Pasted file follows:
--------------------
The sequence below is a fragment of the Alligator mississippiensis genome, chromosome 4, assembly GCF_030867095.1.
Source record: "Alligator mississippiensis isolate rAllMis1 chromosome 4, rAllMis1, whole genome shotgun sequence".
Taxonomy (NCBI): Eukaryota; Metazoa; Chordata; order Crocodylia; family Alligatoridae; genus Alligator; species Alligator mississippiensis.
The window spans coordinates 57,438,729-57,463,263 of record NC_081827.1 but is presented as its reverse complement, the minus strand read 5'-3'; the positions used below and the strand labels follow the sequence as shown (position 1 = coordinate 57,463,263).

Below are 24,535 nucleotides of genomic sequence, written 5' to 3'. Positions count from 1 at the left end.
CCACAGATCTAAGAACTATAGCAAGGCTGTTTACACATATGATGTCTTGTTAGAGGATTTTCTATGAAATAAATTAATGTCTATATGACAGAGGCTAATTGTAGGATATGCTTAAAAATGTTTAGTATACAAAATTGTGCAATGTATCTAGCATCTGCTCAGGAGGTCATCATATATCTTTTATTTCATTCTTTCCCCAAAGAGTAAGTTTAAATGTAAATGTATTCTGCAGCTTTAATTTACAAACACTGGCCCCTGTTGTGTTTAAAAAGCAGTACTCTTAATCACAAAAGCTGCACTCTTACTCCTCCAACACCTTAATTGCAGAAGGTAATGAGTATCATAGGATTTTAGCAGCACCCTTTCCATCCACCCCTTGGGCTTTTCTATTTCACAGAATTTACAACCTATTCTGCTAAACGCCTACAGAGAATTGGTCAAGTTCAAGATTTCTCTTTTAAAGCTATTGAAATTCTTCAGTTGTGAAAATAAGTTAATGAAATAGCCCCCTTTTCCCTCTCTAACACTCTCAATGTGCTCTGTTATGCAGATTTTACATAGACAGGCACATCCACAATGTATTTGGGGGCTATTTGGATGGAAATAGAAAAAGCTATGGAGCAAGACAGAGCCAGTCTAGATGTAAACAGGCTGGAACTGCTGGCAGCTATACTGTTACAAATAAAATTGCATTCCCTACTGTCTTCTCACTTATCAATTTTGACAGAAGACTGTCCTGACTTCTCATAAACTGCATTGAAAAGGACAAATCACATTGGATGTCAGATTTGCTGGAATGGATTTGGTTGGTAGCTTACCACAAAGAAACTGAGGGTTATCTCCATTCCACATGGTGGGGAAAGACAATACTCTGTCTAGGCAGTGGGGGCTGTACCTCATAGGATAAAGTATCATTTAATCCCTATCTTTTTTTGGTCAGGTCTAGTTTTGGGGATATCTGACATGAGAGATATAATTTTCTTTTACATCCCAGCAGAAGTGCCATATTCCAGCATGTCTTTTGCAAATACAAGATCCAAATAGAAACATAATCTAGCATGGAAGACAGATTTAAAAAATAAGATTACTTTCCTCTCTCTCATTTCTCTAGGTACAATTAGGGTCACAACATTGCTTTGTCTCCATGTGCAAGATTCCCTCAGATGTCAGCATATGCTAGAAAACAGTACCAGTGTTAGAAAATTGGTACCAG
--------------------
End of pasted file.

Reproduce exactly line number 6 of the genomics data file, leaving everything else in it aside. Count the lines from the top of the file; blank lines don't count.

CCACAGATCTAAGAACTATAGCAAGGCTGTTTACACATATGATGTCTTGTTAGAGGATTTTCTATGAAATAAATTAATGTCTATATGACAGAGGCTAATTGTAGGATATGCTTAAAAATGTTTAGTATACAAAATTGTGCAATGTATCTAGCATCTGCTCAGGAGGTCATCATATATCTTTTATTTCATTCTTTCCCCAAAGAGTAAGTTTAAATGTAAATGTATTCTGCAGCTTTAATTTACAAACACTGGCCCCTGTTGTGTTTAAAAAGCAGTACTCTTAATCACAAAAGCTGCACTCTTACTCCTCCAACACCTTAATTGCAGAAGGTAATGAGTATCATAGGATTTTAGCAGCACCCTTTCCATCCACCCCTTGGGCTTTTCTATTTCACAGAATTTACAACCTATTCTGCTAAACGCCTACAGAGAATTGGTCAAGTTCAAGATTTCTCTTTTAAAGCTATTGAAATTCTTCAGTTGTGAAAATAAGTTAATGAAATAGCCCCCTTTTCCCTCTCTAACACTCTCAATGTGCTCTGTTATGCAGATTTTACATAGACAGGCACATCCACAATGTATTTGGGGGCTATTTGGATGGAAATAGAAAAAGCTATGGAGCAAGACAGAGCCAGTCTAGATGTAAACAGGCTGGAACTGCTGGCAGCTATACTGTTACAAATAAAATTGCATTCCCTACTGTCTTCTCACTTATCAATTTTGACAGAAGACTGTCCTGACTTCTCATAAACTGCATTGAAAAGGACAAATCACATTGGATGTCAGATTTGCTGGAATGGATTTGGTTGGTAGCTTACCACAAAGAAACTGAGGGTTATCTCCATTCCACATGGTGGGGAAAGACAATACTCTGTCTAGGCAGTGGGGGCTGTACCTCATAGGATAAAGTATCATTTAATCCCTATCTTTTTTTGGTCAGGTCTAGTTTTGGGGATATCTGACATGAGAGATATAATTTTCTTTTACATCCCAGCAGAAGTGCCATATTCCAGCATGTCTTTTGCAAATACAAGATCCAAATAGAAACATAATCTAGCATGGAAGACAGATTTAAAAAATAAGATTACTTTCCTCTCTCTCATTTCTCTAGGTACAATTAGGGTCACAACATTGCTTTGTCTCCATGTGCAAGATTCCCTCAGATGTCAGCATATGCTAGAAAACAGTACCAGTGTTAGAAAATTGGTACCAG